Bartlett on Gardening: Bouquet Garni

It is that time of the year when many of us are thinking about preparing a feast for extended family or worrying over what to bring to a potluck with friends or coworkers. Many dishes fancy and plain are improved by the addition of herbs. In any event, one does not need to channel Julia Child to make and use a bouquet garni, a bundle of herbs cooked with other foods and removed before they are eaten.

The classic bundle is comprised of three sprigs of parsley, one of thyme and a bay leaf. A sprig of rosemary may be added or substituted for thyme. One may include a slender slice of orange or lemon peel. Sometimes, the herbs are laid in a piece of celery before tying the bundle. The thrifty French use leek foliage instead of string. Leaving a length of string from the knot facilitates removing the bundle from the soup, stew or poultry cavity.

If you are using dried herbs rather than fresh, one can make a sachet, a little bag, to hold them. Cheesecloth is the perfect material for bag construction. For a classic mix, combine one tablespoon of parsley, one teaspoon of thyme, two or three peppercorns and one bay leaf. Place these herbs in the center of a square of the cloth and tie it like a hobo’s bag. Fans of Bridget Jones know that the thread or string needs to be white or colorfast.

I have a delicious recipe for a marinated pot roast which calls for one teaspoon of peppercorns. Long

ago I learned that getting every piece of pepper out of the sauce was a losing battle that could result in an unfortunate dental emergency. I now corral peppercorns in a tea infuser for safe and easy retrieval. The same trick works well for cloves when mulling cider. The infuser works well for smaller amounts of herbs if you don’t have cheesecloth.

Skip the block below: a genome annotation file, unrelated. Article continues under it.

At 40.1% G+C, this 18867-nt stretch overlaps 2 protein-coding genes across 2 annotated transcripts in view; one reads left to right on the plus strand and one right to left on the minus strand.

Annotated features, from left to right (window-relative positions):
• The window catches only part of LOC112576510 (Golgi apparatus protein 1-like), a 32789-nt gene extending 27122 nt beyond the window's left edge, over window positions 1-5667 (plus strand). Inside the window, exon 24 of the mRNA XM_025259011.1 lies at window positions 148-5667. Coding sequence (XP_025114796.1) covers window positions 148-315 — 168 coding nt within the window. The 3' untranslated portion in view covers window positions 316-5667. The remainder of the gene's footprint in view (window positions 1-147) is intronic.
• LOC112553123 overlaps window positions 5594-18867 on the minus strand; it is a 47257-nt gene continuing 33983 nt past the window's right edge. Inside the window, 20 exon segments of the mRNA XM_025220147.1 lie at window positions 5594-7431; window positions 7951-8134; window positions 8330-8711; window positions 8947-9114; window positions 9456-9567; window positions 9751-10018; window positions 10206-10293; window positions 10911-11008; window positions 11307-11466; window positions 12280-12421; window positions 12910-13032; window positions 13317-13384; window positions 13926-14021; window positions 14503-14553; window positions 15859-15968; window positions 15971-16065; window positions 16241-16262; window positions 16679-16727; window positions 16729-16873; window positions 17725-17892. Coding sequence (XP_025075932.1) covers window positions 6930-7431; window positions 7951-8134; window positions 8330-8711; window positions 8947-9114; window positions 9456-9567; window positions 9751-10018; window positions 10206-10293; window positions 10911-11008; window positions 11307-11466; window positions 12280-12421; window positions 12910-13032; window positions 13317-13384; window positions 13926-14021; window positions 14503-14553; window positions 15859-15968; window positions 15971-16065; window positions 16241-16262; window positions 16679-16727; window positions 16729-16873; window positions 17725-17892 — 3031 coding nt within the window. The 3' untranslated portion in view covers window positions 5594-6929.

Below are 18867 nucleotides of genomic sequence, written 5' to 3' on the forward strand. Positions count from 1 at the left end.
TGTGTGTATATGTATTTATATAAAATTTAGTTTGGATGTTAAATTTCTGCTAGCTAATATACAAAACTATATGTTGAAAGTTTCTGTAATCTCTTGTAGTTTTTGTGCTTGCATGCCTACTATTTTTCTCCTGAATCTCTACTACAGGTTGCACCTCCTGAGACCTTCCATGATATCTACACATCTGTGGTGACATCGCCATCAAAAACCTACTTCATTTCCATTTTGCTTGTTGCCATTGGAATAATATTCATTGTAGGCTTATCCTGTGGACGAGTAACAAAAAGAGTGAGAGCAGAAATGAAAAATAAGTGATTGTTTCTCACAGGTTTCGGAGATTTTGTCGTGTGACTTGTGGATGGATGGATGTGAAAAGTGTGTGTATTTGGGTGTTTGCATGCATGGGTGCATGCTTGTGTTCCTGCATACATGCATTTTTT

The cook may put together any combination of herbs. The key to success lies in balancing the amounts used so that robust flavors do not overwhelm milder ones. Robust herbs include garlic, oregano, rosemary, sage, tarragon and thyme. On the milder side we have basil, bay, chervil, dill, marjoram, and parsley. In the examples above, one uses three times more parsley than thyme or rosemary so that the parsley is not blotted out by the others.

Other flavor profiles may also be used. Over the holidays we enjoy sweet spices such as cinnamon, cloves and nutmeg in wassail, cider and even warm wine. I have found that leaving the spices in the drink after it is warm results in the punch tasting more like mouthwash than a sweet treat. Having them bagged together make them easy to remove.

Using a bouquet garni may seem like extra effort, but it does make quick work of removing inedible bits before serving. Thyme, rosemary and oregano all have woody stems which diners would have to fish from the food, if not their teeth. Bay and sage leaves must also be removed along with pesky peppercorns.

I made my first bouquet garni sachet with a group of herb-loving friends. We are always interested in learning to use the herbs we grow and had a great time assembling our little bags. I have found this technique to be practical as well as easy and hope you will too.

Master gardener Ann Bartlett never lets lack of familiarity with a plant stop her from trussing it up with a bay leaf and inserting it into the nether orifice of deceased poultry.

Stick a dollar in my garter, hon, if you want me to keep dancin'!

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